The AMG EQE gains its shine back in daily driving duties. A certain level of discomfort in the name of handling is expected from an AMG model, but there’s virtually no compromise to the ride quality with this sport sedan. Mercedes’ continuously adjustable dampers work wonders on a poor road, as the EQE happily sops up potholes, frost heaves and anything else Michigan roads have to throw at it. Considering how well the AMG EQE handles, this level of comfort came as a pleasant surprise. To use numbers (since the AMG EQ models don’t), it’s most comparable to an AMG 53 than 63 model as far as ride comfort goes. It’s not tuned with a singular focus toward handling, which is apt for a car that will likely be used as an everyday vehicle.
So, how about that EV cred? Range from the 90.6 kWh battery pack sits at a low EPA-rated 225 miles. The most range you’ll get out of any EQE model is the RWD 350+, which is rated for 305 miles. Stepping up to the 350 4Matic or 500 4Matic drops you down to 260 miles, so a further hit down to 225 miles is to be expected out of the performance model. It also puts the AMG EQE in the same range as some Porsche Taycan variants. However, a maximum charging speed of just 170 kW is nowhere near the Porsche’s speedy maximum of 270 kW. Mercedes doesn’t say exactly how long a 10-80% charge might take under ideal DC fast-charging conditions, but with its battery size and charge speed, we suspect it’d take a little over 30 minutes. Real-world testing saw our charging speeds peak just below 170 kW. For those in colder climates, know that the AMG EQE also comes with a pre-conditioning program that will heat the battery up for fast charging on your way to the charger.
I’ve saved one of my biggest beefs with the AMG EQE for the end, which is the design. It just doesn’t look like an AMG. Sure, the styling is incrementally improved over the standard EQE with its lined grille, AMG-specific wheels and mini trunk spoiler, but none of it goes far enough. There are no bulging fenders, sporting diffusers or any sense of occasion. This lack of AMG-ness can largely be attributed to Mercedes’ EQ car styling being blander than toast, but it’s highlighted to an even greater degree when you slap AMG badges on the front and rear. I expect an AMG to have instantly recognizable curb appeal that screams German performance, and this design just doesn’t cut it.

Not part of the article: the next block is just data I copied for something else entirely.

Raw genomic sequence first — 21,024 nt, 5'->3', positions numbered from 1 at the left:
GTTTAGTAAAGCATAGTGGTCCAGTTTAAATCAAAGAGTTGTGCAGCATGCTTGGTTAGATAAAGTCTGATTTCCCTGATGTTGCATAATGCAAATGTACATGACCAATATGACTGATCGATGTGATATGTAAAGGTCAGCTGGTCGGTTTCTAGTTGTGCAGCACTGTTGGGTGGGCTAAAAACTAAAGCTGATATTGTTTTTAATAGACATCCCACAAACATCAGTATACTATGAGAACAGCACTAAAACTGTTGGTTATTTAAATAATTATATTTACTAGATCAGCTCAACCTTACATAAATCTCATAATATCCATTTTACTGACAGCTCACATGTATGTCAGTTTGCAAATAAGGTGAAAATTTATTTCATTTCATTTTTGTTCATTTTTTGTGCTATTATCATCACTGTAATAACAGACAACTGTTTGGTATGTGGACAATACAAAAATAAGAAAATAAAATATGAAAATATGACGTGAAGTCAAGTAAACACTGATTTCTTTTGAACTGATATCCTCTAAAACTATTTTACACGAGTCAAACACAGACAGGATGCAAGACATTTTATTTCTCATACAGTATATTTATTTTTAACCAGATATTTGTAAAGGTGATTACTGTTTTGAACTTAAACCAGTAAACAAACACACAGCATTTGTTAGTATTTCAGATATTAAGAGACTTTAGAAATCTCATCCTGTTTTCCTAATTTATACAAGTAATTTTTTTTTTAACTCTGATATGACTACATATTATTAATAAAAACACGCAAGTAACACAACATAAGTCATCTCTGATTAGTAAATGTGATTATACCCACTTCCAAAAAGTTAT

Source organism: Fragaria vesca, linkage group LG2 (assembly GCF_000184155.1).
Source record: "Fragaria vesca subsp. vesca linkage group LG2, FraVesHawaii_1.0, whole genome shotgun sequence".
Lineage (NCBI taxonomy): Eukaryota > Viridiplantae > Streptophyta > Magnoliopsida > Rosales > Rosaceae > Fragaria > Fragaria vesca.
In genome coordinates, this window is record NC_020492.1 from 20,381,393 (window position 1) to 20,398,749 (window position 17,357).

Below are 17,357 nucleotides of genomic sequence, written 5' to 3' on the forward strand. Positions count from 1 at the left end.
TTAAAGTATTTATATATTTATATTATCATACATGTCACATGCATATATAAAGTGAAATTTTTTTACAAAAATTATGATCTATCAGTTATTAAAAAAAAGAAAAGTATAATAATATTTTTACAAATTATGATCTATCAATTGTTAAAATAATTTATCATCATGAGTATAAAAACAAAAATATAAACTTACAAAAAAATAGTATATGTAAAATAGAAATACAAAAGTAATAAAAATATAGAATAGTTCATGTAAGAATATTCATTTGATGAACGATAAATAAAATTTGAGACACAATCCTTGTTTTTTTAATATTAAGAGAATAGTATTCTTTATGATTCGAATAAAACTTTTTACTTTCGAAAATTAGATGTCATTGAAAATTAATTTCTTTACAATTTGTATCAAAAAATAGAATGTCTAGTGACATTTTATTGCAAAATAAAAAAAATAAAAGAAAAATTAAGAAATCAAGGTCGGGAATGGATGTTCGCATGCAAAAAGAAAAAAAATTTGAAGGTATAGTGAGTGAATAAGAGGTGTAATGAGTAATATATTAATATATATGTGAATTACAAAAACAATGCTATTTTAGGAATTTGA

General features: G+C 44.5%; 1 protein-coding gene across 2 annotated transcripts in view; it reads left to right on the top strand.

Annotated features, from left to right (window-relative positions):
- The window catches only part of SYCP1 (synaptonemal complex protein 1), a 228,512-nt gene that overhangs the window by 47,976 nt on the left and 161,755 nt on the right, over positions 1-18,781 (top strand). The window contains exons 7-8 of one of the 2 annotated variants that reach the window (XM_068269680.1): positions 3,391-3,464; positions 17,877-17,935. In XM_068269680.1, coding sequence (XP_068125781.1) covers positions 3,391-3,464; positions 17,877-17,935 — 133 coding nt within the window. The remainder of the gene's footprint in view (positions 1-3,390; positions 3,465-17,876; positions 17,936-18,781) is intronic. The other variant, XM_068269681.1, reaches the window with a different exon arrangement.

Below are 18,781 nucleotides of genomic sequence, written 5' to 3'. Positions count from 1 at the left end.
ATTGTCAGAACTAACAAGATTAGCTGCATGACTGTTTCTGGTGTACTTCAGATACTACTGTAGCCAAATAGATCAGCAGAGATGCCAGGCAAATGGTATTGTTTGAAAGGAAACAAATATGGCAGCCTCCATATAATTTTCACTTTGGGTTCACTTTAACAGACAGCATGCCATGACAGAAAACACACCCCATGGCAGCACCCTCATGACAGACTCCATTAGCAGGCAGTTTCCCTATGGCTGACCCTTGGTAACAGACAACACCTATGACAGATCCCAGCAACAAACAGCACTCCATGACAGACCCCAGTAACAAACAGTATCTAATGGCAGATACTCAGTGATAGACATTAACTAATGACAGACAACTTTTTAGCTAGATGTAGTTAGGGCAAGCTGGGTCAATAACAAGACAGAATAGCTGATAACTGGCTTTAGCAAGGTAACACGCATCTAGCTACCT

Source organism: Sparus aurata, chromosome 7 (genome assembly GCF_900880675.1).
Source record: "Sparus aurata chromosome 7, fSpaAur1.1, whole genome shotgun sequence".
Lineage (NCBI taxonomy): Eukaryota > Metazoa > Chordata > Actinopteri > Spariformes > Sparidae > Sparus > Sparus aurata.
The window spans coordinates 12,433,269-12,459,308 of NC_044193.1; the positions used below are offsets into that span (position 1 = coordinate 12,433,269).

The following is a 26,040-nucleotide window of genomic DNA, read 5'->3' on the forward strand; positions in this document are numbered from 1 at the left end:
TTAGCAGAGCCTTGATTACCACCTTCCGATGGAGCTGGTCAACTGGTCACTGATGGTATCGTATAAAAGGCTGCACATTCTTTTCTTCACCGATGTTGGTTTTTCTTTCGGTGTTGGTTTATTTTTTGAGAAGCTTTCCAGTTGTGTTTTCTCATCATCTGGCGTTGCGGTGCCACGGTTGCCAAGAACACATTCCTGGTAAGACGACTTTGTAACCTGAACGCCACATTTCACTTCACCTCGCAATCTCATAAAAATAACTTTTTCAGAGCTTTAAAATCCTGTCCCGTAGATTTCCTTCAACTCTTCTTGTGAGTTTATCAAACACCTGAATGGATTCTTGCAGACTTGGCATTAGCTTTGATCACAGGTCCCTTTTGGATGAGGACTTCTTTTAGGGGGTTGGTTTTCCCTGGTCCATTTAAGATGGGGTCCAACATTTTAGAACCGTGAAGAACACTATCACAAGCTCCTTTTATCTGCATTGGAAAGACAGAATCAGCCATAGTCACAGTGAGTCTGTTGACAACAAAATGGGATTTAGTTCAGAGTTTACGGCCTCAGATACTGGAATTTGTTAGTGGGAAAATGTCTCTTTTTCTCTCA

At least the interior feels fit for its $108,050 price. Interestingly, you can’t spec the AMG version of the EQE with Mercedes’ expansive Hyperscreen, leaving you the more traditional portrait display with MBUX in the center and a free-standing instrument cluster in front of the driver. The interior feels more upscale without the extra passenger screen, as it replaces that area with decadent wood trim. That’s a win, and so is the backseat space, useable trunk, excellent driver assistance systems and snappy infotainment. In many ways, it’s a perfect Benz. But I think AMG still has work to do in its transition to the EV age. This second try does a whole lot right, but it suffers from similar issues as the AMG EQS did, which ultimately holds it back from being a perfect AMG performance sedan.